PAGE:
Unicom Leads Chinese Slump as PMI Signals Contraction

Chinese equities fell to the lowest level in a week in New York, led by telecommunication companies, after a manufacturing index signaled production may contract for an 11th month.

The Bloomberg China-US Equity Index of the most-traded Chinese shares in the U.S. sank 1.6 percent to 91.27 yesterday. China Unicom (Hong Kong) Ltd. plunged the most in three months and China Telecom Corp. retreated after the two operators reported slower growth in mobile users in August. Macau Casino operator Melco Crown Entertainment Ltd. traded at the widest discount to its Hong Kong stock in eight weeks following Las Vegas Sands Corp.’s plans to add a fifth resort in the city.

The preliminary reading for a China purchasing managers’ index by HSBC Holdings Plc and Markit Economics was 47.8. If confirmed, the gauge will post its longest streak below the expansion-contraction dividing line of 50 in the survey’s eight-year history. Third-quarter growth for the world’s second-largest economy may slow to 7.4 percent from 7.6 percent in the previous three months, according to the median estimate of 23 economists surveyed by Bloomberg.

“The performance of Chinese stocks reflects a weak outlook for the Chinese economy,” Qinwei Wang, an economist at Capital Economics Ltd., said by phone yesterday from London. “Not only this HSBC PMI, but many other figures came out disappointing us over the past few months. Economists have been reducing their growth projections this year.”

The iShares FTSE China 25 Index Fund, the biggest Chinese exchange-traded fund in the U.S., tumbled 1.6 percent to $34.52, the biggest decline in eight days. Most U.S. stocks fell yesterday while the Standard & Poor’s 500 Index was little changed at 1,460.26 as data from Japan and Europe also indicated that a global economic slowdown is worsening.

Capital Economics’ Forecast

Capital Economics lowered its forecast for China’s 2012 economic expansion to 7.6 percent, from 8 percent at the beginning of the year, Wang said, adding the real growth rate may turn out to be slower than the government’s final headline figure, at about 7 percent. “However, stocks still have a chance to see a mild rebound by year-end,” he said.

American depositary receipts of China Unicom sank 4.4 percent to $16.25, the biggest drop since June 21. Unicom, China’s second-largest wireless carrier, added 3.4 million mobile subscribers in August, from 3.41 million in July, it said Sept. 19 on its website. Total users of its services increased 3.9 million last month, from 4.2 million in July.

China Telecom, which operates the third-biggest wireless network in the country, dropped 2.1 percent to $58.98. China Mobile Ltd. retreated 0.9 percent to $54.49.

Melco Crown Drops

China Telecom added 2.5 million mobile subscribers in August, from a net addition of 2.7 million in the prior month, according to figures it reported yesterday. That was the slowest growth since February 2011.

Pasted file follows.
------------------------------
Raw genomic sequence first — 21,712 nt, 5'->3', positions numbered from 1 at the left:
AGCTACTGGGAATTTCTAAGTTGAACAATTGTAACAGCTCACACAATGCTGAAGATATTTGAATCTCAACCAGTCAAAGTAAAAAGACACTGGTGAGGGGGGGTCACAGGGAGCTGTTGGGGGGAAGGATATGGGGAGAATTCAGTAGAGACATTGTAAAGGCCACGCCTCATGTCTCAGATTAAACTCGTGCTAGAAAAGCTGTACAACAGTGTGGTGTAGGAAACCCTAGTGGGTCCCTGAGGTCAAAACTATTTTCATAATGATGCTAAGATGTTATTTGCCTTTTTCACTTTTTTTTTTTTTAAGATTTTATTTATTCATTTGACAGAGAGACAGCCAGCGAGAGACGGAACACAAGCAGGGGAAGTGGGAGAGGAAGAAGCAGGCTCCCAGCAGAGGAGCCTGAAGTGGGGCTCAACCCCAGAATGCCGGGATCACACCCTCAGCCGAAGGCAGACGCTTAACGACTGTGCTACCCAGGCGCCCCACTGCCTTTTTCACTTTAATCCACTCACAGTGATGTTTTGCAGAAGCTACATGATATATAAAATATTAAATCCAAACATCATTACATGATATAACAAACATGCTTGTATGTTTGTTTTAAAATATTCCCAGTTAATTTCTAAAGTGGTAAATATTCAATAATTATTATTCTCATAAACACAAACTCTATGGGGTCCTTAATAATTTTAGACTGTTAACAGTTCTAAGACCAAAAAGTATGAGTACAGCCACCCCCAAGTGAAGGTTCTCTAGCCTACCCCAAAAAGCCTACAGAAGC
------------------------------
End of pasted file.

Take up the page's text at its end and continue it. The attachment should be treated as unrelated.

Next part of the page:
The Chinese economy is going to have a “hard landing,” hit by its over-reliance on exports and monetary tightening measures taken in 2010 and 2011, said Gary Shilling, president of A. Gary Shilling & Co., in an interview with Bloomberg Television yesterday.

Melco Crown’s ADRs slid 3.4 percent to $12.8, the biggest loss since July 24. The receipts, each representing three shares in the company, traded 4.1 percent lower than its Hong Kong stock, the widest discount since July 23.

Sands, one of Melco’s competitors in Macau, the only city in China where casinos are legal, plans to invest at least $2.5 billion to build the new casino complex, with $1.5 billion in bank loans, Sands Chief Operating Officer Michael Leven said at a press briefing yesterday in the city.

Dangdang, Ctrip Slide

E-Commerce China Dangdang Inc., China’s largest online book retailer, sank 5.7 percent to $5.14, the steepest slump in two months. Online travel agency International Ltd. retreated 4.7 percent to a three-week low of $17.70, after jumping 5.6 percent the previous day.

ADRs of China Life Insurance Co., the nation’s biggest insurer, dropped 1.7 percent to a one-week low of $43.43. Yanzhou Coal Mining Co. fell 2.3 percent to $15.18.

The two are among 49 dual-listed Chinese companies found by the nation’s regulators to have internal control problems. China Life had defects in managing its sales force and evaluating software needs, the Finance Ministry and the China Securities Regulatory Commission said in a joint statement yesterday.

Due Diligence

Yanzhou failed to conduct due diligence on some investment projects, while its internal accounting department lacks adequate staffing and information technology, the ministry and the commission said in the statement.

The Shanghai Composite Index lost 2.1 percent yesterday to 2,024.84, the lowest level since February 2009. The Hang Seng China Enterprises Index of Chinese companies traded in Hong Kong slid 1.4 percent, the most in two weeks, to 9,707.91.

“Growth has been weaker and for longer than we would have expected,” Joseph Tanious, a strategist at JPMorgan Funds who helps oversee $394 billion, said yesterday by phone from New York. “Yet we’re optimistic that growth will pick up in the first quarter of 2013 as a result of further fiscal and monetary easing, and that Chinese stocks, which have been out of favor, are likely to follow.”

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